A dispute over shoreline rights between a property owner and the association that controls access to part of Lake Freeman in Carroll County will go back to the trial court after the Indiana Court of Appeals granted the property partial relief.
Patricia M. Jones was locked out of an area of the shoreline she had improved on Lake Freeman by the Von Hollow Association. Her property of a little more than half an acre does not front on the lake, but she is granted access to the shore through a yearly license issued by the Shafer and Freeman Lakes Environmental Conservation Corp. Von Hollow also is issued a separate license for the same shorefront.
After a lake access dispute arose with neighbors who were members of the Von Hollow Association, the association changed the locks granting shore access in 2015 and didn’t give Jones a key to the property she’d used since 1998.
Jones sued in 2016, seeking a declaratory judgment that she had a prescriptive easement; an injunction preventing Von Hollow from obstructing or interfering with her use of the easements over the Von Hollow property; and a judgment against Von Hollow for trespass. Von Hollow counterclaimed for trespass, and Carroll Circuit Judge Benjamin Diener ruled for Von Hollow on its trespass counterclaim against Jones and denied her other claims.
The Indiana Court of Appeals reversed that decision in part Friday in Patricia M. Jones v. Von Hollow Association, Inc., 08A02-1709-PL-2175. Writing for the panel, Judge Robert Altice reversed the trial court’s finding of criminal trespass against Jones, as well as its order directing the shorefront be licensed jointly to Jones and Von Hollow by the Shafer and Freeman Lakes Environmental Conservation Corp.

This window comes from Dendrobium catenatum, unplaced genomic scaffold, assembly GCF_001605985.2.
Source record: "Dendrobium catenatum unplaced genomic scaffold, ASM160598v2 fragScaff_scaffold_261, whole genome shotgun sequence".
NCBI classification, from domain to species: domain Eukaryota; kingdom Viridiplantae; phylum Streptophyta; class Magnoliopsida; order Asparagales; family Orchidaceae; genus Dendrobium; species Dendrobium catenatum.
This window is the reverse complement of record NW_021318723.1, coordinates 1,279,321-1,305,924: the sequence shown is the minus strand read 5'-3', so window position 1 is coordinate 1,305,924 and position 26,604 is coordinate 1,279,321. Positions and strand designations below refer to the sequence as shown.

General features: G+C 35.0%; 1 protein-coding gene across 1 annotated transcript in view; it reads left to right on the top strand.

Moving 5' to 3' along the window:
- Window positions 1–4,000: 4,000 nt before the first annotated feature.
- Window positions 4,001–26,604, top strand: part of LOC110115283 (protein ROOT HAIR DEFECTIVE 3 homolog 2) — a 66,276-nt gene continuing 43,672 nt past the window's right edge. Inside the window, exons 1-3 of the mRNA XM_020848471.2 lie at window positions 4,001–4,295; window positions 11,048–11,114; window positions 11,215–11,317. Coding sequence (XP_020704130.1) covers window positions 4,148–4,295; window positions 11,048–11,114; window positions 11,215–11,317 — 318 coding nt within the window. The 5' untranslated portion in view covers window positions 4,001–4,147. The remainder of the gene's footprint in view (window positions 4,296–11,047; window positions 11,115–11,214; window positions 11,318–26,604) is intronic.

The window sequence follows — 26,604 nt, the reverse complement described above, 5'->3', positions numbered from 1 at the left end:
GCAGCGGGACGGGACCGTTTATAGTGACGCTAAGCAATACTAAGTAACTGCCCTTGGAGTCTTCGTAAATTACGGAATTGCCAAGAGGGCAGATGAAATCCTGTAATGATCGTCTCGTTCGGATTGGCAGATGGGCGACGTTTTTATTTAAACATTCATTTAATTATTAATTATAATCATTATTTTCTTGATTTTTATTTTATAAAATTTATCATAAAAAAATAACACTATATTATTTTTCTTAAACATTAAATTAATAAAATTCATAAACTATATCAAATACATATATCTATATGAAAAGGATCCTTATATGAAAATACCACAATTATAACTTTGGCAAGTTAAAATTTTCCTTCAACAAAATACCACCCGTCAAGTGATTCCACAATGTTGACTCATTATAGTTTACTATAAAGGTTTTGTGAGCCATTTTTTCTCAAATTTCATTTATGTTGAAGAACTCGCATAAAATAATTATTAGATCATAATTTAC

“Recognizing the discord that existed between the parties with respect to the (shorefront license) agreements and each party’s rights within the shorefront area, the trial court attempted to mitigate the situation by directing SFLECC to issue the parties joint licenses to use the area. However, SFLECC is not a party to this action,” Altice wrote. “Regardless of its good intentions, the trial court erred by directing SFLECC to issue joint licenses. We reverse the trial court’s judgment in this regard.”
The trial court properly determined that Von Hollow did not commit trespass; “however, its conclusion that Jones committed criminal trespass under Ind. Code § 35-43-2-2 is not supported by the record and is clearly erroneous,” because she had authorization to use the shoreline through her license.
“Because the trial court erred when it determined that Jones committed criminal trespass, it also erred when it concluded that Von Hollow was entitled to costs of the action and reasonable attorney fees under Ind. Code § 34-24-3-1 (pecuniary loss as a result of property offenses),” Altice wrote. “We, therefore, reverse the trial court’s judgment on this issue.”
The panel affirmed, however, that Jones did not establish a prescriptive easement over the property. The court noted such easements are disfavored in Indiana. The matter was remanded for proceedings.